Researchers use thermal cameras to detect roosting birds
Where do small birds sleep? Mostly in trees is the short answer, but as so often occurs in ecology, there is more to the story…
If you were a bird, a few critical things might influence where you choose to spend the night. First and foremost, you don’t want to be eaten by a predator! And, if you want to get some rest, you can’t rely on alertness, speed and agility to escape owls or tree-dwelling mammals… So, concealment might be important. Second, you want to minimise your exposure to the elements. Smaller bodies burn kilojoules a lot faster than larger bodies, and cold winter nights can take a heavy toll on energy reserves so a thermally buffered location will also be desirable.
“For an activity that takes up a very substantial portion of a bird’s life, and where choices can mean the difference between life and death, we know surprisingly little about the ecology of sleep in birds” said co-author Rohan Clarke.
What little we do know is intriguing – for example within large communal roosts, complicated hierarchies exist where dominant birds take position at the centre of the roost - the warmest and safest position - while subordinate birds must take their chances at the periphery. While it’s relatively simple to investigate these behaviours in species that roost in large groups, it is far more challenging to even detect individuals that roost alone.
In an attempt to overcome this challenge, researchers from Monash University have been using infrared thermography, i.e. a thermal camera/scanner, to locate roosting birds of a wide range of species.
‘Thermal cameras measure heat emission. The difference in signal strength between an animal and the vegetation around it means that we can detect birds in total darkness. Another benefit is that the birds typically remain asleep, which means that this technique creates very little disturbance’, reports William Mitchell, lead author of the study.
To ensure that the technique worked, researchers carried out bird surveys during the day in an Australian woodland, and then repeated the same surveys at night using a thermal camera. They then compared detection rates of the two methods. 21 of 22 species that were commonly detected during day surveys were also found roosting at night.
“To date, we’ve recorded simple traits such as height and visibility of roost sites but this method really opens the door to dig deeper into the nocturnal behaviour of diurnal birds’ said Rohan Clarke.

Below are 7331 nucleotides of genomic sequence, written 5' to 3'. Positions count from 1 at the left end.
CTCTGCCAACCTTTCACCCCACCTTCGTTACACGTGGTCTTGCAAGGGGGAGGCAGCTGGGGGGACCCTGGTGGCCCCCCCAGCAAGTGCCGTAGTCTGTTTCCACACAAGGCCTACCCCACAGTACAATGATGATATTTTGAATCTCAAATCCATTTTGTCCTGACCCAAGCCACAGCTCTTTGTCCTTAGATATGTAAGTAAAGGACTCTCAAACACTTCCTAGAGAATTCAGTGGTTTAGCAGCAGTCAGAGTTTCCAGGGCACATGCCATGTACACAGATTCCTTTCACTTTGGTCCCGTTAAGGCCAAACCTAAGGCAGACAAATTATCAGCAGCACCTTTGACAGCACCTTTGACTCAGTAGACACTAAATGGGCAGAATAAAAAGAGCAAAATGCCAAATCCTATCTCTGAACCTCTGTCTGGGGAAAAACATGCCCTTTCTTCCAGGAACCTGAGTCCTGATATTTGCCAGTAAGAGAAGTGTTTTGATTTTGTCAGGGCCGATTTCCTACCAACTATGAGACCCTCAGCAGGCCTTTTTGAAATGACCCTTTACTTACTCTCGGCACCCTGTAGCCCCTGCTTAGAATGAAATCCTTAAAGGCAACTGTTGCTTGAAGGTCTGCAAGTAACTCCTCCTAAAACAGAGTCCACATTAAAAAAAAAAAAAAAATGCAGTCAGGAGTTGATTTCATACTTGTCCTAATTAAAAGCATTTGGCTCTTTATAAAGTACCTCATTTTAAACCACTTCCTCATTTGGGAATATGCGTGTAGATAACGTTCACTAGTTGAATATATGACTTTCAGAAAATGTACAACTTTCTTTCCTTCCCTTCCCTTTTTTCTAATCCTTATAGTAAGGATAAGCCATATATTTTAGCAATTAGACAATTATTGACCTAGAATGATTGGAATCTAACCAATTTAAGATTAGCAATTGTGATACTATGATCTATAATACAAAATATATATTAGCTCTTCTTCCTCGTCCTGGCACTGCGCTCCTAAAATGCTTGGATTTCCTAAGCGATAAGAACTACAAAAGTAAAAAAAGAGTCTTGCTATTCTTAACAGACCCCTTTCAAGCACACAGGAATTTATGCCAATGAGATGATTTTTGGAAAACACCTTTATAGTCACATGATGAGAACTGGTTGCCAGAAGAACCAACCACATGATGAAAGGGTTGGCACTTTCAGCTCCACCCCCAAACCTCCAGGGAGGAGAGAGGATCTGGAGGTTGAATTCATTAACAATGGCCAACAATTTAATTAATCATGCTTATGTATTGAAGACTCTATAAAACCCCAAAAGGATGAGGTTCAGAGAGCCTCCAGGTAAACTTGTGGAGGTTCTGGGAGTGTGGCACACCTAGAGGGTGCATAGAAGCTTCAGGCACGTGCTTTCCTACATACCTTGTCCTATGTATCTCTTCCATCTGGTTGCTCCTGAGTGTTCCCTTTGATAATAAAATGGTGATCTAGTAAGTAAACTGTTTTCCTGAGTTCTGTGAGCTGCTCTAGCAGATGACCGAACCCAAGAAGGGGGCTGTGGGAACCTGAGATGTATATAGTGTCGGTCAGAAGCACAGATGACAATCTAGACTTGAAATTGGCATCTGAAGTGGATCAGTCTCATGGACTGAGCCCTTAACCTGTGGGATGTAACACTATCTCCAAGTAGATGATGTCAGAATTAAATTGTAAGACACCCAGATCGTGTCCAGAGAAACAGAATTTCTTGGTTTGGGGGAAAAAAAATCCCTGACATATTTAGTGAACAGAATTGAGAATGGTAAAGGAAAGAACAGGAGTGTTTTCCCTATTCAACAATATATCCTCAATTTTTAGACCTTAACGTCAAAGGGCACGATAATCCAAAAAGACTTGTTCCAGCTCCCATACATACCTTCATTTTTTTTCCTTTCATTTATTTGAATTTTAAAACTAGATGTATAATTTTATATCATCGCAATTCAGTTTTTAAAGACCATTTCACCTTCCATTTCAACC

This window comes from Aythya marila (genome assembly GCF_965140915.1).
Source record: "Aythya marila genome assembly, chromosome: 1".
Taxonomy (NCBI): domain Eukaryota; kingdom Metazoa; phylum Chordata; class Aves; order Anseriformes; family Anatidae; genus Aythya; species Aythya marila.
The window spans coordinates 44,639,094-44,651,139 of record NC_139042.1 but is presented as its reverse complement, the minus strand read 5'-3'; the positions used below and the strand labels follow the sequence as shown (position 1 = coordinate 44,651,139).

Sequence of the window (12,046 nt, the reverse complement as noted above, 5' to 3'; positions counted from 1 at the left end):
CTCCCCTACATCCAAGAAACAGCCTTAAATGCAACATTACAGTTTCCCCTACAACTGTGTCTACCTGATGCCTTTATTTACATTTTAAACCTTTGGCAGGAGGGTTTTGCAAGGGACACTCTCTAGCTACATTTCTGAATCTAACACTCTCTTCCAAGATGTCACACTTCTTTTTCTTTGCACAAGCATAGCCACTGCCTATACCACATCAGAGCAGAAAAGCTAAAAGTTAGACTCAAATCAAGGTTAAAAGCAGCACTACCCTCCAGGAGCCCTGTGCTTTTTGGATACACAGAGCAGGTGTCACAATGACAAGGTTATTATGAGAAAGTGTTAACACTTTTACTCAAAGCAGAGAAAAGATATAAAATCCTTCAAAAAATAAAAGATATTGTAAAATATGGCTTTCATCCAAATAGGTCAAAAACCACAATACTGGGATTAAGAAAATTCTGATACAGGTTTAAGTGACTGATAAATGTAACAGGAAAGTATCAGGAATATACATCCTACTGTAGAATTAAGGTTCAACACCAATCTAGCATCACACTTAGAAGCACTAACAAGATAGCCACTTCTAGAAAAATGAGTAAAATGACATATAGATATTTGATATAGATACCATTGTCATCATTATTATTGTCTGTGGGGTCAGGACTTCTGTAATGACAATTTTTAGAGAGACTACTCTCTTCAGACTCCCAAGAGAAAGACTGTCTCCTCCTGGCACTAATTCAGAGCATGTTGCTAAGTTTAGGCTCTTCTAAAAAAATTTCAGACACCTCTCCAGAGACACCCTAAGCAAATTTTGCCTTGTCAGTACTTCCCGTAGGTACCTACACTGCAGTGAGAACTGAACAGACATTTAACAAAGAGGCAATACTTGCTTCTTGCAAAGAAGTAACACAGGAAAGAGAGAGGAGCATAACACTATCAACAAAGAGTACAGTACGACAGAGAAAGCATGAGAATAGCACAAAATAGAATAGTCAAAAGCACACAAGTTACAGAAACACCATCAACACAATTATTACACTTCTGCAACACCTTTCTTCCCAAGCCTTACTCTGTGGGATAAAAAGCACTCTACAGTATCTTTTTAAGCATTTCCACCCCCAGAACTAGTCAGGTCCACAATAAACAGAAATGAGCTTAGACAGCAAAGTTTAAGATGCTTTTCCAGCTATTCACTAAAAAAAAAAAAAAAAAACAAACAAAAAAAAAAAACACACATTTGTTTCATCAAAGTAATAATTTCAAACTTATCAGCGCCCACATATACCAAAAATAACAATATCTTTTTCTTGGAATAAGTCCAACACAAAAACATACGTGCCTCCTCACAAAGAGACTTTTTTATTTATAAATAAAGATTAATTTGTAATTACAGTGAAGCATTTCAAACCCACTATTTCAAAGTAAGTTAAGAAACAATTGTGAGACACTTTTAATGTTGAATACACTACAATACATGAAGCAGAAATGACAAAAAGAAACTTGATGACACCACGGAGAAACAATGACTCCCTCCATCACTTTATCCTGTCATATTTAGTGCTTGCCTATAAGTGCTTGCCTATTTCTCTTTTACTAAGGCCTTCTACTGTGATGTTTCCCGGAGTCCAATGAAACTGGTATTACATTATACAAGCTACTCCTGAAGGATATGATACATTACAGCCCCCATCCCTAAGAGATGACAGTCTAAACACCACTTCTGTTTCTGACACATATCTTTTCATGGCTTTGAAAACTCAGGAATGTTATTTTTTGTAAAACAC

“While there are some limitations, it’s great to get proof of concept for this method. We were able to quickly and efficiently detect roosting individuals for most species in our bird community with minimal disturbance” concludes William Mitchell
This research was recently published in The Journal of Field Ornithology:
Mitchell, W. F., and Clarke., R. H., 2019. Using infrared thermography to detect night-roosting birds. Journal of Field Ornithology. https://doi.org/10.1111/jofo.12285.
Feather fouling or ‘oiling’ is a primary cause of seabird death during marine oil spills. When a seabird interacts with the oil at the sea surface the oil typically aggregates on the feathers to reduce both buoyancy and insulation. Because different oil products and different oil spill volumes result in different oil film thicknesses, the outcomes for seabirds can vary.
A study undertaken by honours student James Matcott investigated the impacts of different oil film thickness on feather structure and integrity using feathers collected from a large number of tropical and temperate seabird species.
Under laboratory settings, feathers of seabirds were exposed to either crude and condensate oil films of varying thickness. Feathers were then measured for changes in mass, and for changes in feather structure (specifically barbule clumping as can be seen in the image of a highly magnified feather).
We found that there was a threshold response to oil film thickness, with oil films equal to or greater than 3µm leading to increases in both feather mass and clumping. “This finding shows that very little oil is required to damage the structure of seabird feathers”, reports James Matcott. Nevertheless, when oil films are especially thin at the sea surface (i.e. < 3µm) they may have relatively little impact on feather structure and integrity.
This finding provides new insight regarding the threat that oil spills pose to seabirds. “It shows that oil film thickness is an important consideration when devising response strategies that aim to minimise further harm to seabirds and other organisms in the event of an oil spill” said Dr Rohan Clarke.
For the full report, see: https://www.sciencedirect.com/
02/20/2019 in NewsResearchers use thermal cameras to detect roosting birds Where do small birds sleep? Mostly in...
11/27/2018 in NewsFeather fouling or ‘oiling’ is a primary cause of seabird death during marine oil spills. When a...
- Mitchell, W. and Clarke, R.H. (2019) Using infrared thermography to detect night-roosting birds. Journal of Field Ornithology. Journal of Field Ornithology.
- Matcott, J., Baylis, S. & Clarke, R.H. (2019) The Influence of Petroleum Oil Films on the Feather Structure of Tropical and Temperate Seabird Species. Marine Pollution Bulletin.
- Baker, D.J., Garnett, S.T., O’Connor, J., Ehmke, G., Clarke, R.H., Woinarski, J.C.Z. & McGeoch, M.A. (2018) Conserving the abundance of non-threatened species. Conservation Biology.